Nuclear - Jan 17
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Britain reverses course on nuclear power
Jill Lawless, Associated Press
The British government on Thursday approved construction of the first new nuclear power plants in a generation, saying atomic energy could help fight climate change and secure the country's energy supplies in an increasingly unstable world.
Britain joins a growing list of countries rethinking the long-unpopular nuclear option, driven by global warming, geopolitical uncertainty and rising fuel prices. Environmentalists, however, condemned the move as an expensive and dangerous folly that would divert resources from the search for genuinely clean forms of energy.
(10 January 2008)
Britain to Build New Nuclear Power Plants
The British Labour government Thursday gave the green light for the construction of a new generation of nuclear power plants which it claimed would safeguard energy supplies while meeting the challenges of climate change.0110 07The controversial plan, presented to parliament in a White Paper Thursday, marks the renaissance of of atomic energy in a country which produced one of the first major anti-nuclear movements in postwar Europe.
Private investors will be invited to build the new plants, which are set to replace Britain’s 19 old-fashioned nuclear power stations expected to be phased out by 2035.
Business Secretary John Hutton told parliament that the government was aiming to secure supplies through a “balanced energy mix” that would include a trebling of renewable energy resources by 2015.
The case for “clean and affordable” nuclear energy was “compelling,” said Hutton, citing both the rising costs of fossil fuels and the need to meet carbon emission targets.
But critics attacked the plan, which they said was agreed by a cabinet some of whose members were once prominent supporters of the anti-nuclear movement.
(10 January 2008)
Also posted at Common Dreams.
Green advisers dismiss nuclear plans as 'megafix' solution
John Vidal, Guardian
Two of the UK's chief green advisers yesterday launched a ferocious attack on government saying the national fight against climate change will be hindered by the decision to encourage nuclear power.
Sir Jonathon Porritt, the chairman of the government's Sustainable Development Commission (SDC), speaking for the first time since the announcement last week, said that responding to climate change with nuclear power was a "technological megafix".
"What is disturbing is that government is failing to understand that the more urgent that dealing with climate change becomes, the less relevant that nuclear power is. Solutions have to be found on waste, cost, and decommissioning. They have not been found on any of those issues. It reveals how poor is the understanding by government of the importance of climate change," he said.
(16 January 2008)
Chris Vernon, The Oil Drum: Europe
On Thursday 10th January 2008 Business Secretary John Hutton announced to MPs that he was giving the green light for new nuclear build in the UK. He is inviting energy companies to bring forward plans to build and operate new nuclear power plants. However considering the nuclear cliff, has the decision come too late to maintain the nuclear contribution?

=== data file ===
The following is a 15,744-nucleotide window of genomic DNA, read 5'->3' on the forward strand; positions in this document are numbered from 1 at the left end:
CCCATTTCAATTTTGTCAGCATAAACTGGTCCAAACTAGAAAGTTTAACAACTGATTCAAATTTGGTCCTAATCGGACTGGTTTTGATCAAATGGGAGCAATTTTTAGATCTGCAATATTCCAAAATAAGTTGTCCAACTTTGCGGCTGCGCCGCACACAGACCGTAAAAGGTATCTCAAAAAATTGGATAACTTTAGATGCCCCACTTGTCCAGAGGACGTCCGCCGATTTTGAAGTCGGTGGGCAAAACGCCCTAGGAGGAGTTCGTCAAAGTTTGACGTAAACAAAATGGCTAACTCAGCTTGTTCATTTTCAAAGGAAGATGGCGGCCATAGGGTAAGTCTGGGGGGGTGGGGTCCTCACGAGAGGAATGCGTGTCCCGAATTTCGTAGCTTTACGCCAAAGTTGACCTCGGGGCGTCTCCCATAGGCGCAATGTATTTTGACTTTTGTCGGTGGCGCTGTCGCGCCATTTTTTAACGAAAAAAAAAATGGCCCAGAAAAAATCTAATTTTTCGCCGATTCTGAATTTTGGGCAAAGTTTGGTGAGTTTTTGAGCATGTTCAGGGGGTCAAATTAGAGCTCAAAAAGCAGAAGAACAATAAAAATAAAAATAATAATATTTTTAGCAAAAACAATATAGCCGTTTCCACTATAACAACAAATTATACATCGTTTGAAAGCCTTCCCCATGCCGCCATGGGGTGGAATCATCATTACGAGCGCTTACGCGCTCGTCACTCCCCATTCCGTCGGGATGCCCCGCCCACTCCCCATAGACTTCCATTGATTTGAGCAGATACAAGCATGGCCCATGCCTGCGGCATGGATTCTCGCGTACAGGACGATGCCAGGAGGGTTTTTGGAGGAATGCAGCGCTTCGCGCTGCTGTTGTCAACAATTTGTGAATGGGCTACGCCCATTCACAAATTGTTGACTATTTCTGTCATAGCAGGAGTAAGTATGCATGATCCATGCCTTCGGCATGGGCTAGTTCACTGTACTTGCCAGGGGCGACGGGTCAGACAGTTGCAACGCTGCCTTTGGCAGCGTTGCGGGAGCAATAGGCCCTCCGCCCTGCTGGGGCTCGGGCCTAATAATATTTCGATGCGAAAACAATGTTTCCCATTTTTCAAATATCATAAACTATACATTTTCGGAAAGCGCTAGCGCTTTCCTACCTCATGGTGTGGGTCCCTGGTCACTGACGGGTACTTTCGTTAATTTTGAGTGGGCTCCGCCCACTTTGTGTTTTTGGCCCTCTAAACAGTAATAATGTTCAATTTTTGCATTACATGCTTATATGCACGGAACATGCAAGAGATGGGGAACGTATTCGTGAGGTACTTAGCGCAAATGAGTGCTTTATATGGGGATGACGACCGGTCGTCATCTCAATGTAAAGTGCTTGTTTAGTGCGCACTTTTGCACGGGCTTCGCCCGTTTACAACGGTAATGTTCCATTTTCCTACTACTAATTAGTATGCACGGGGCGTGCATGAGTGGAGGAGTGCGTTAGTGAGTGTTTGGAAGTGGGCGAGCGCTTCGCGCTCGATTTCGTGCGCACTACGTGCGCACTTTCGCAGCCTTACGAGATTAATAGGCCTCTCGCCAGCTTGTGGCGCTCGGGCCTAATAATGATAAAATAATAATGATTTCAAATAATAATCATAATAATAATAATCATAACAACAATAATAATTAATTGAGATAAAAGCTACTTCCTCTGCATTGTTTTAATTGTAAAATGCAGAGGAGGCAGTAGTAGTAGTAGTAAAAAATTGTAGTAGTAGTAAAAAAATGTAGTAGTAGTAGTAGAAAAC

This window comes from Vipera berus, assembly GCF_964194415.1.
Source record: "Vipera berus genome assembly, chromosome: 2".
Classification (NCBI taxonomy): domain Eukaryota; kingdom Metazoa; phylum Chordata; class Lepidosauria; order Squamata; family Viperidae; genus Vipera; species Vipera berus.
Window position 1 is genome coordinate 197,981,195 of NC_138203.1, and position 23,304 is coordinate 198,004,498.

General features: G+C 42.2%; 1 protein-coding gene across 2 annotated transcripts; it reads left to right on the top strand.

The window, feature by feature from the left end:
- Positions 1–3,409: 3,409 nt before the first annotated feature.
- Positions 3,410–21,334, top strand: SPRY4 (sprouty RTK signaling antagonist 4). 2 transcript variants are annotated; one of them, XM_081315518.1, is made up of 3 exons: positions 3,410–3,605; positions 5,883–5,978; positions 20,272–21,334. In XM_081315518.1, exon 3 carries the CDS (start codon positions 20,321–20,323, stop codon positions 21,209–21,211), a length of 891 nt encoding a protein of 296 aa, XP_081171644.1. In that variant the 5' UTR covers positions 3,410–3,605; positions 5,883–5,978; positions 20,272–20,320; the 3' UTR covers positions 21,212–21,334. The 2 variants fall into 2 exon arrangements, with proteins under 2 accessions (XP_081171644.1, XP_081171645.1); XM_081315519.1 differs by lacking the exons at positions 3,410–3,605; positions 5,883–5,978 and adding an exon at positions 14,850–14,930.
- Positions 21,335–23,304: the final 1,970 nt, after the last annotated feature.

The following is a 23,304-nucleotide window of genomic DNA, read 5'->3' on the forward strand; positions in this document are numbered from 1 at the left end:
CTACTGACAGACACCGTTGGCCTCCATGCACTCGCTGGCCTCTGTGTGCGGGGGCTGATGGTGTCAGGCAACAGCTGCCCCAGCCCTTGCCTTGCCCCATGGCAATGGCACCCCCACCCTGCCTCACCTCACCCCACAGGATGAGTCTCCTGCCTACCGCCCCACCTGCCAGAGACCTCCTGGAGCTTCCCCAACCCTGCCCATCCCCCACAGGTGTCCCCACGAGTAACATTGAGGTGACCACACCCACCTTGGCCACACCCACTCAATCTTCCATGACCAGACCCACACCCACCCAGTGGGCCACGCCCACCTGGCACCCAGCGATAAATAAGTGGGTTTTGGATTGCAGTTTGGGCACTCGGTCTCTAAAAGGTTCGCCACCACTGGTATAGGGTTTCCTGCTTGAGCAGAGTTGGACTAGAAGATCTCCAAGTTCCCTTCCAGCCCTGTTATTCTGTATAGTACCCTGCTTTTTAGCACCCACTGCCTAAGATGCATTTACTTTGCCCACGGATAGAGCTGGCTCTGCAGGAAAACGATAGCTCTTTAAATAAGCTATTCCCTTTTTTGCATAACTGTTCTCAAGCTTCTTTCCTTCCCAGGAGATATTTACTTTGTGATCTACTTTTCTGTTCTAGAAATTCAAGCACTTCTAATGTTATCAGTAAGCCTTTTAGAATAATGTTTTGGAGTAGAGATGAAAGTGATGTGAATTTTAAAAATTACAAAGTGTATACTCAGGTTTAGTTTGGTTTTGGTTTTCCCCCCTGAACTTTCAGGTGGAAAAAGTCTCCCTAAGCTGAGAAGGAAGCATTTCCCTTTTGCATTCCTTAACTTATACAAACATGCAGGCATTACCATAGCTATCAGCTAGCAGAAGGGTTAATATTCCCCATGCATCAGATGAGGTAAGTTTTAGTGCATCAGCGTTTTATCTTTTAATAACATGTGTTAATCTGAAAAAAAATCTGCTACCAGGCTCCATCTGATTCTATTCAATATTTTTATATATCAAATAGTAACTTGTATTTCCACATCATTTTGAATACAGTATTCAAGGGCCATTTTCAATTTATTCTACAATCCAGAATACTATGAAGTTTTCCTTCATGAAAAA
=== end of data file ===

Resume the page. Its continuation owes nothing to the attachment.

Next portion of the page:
...John Hutton said in his speech that he hoped the first new reactors would be online by 2018. I'm of the opinion he's basing that hope more on the nuclear cliff graph than realistic analysis of how long it will actually take. He needs the first one in 2018. If it's taken this long to get this far, how long is it going to take to (a) choose a design and (b) create the commercial environment the manufactures will demand?
A loss of 5.6GW generating capacity doesn't sound awful until we consider the background against which it is likely to occur. UK gas production will be almost over by the end of the next decade leaving the country reliant on imports from Norway, Russia and beyond. This raises serious question marks over the long term viability of the 36% (2006 DUKES 5.1) electricity the country currently generates from gas. In addition to that approximately one third of the existing coal fleet is scheduled to close under the EU Large Combustion Plant Directive. In times of hardship EU directives will be the first thing to ignore but even the coal supply is questionable as the UK imports most of its coal and is now competing in an increasingly competitive market.
(15 January 2008)
Germany to remain anti-nuclear stronghold
Vera Eckert, Reuters
Germany will uphold staunch political opposition to atomic energy, unperturbed by the mood swinging back in favour of nuclear power elsewhere.
Oil at record highs, climate worries, and the need to cut dependency on energy imports is due to move the British government to back new nuclear power plants on Thursday.
But Germany, Europe's biggest and most central power market, will not follow suit.
Faced with a critical and vigilant electorate, no German government will be able to turn back a seven-year old nuclear exit programme for its 17 reactors which must be completed in 2021.
Nor will anyone suggest a new generation of power plants.
(10 January 2008)
Nuclear USA: September - November 2007
Sarah Meyer, Index Research
An overview of policies at home and abroad
... This research covers approximately two months in 2007 of American nuclear policies abroad, as well as those at home. Both are terrifying.
Sarah Meyer is a researcher living in the UK.
NB: I will no longer be researching / blogging as frequently as I am 72 and had a stroke in February 2007. Thank you.
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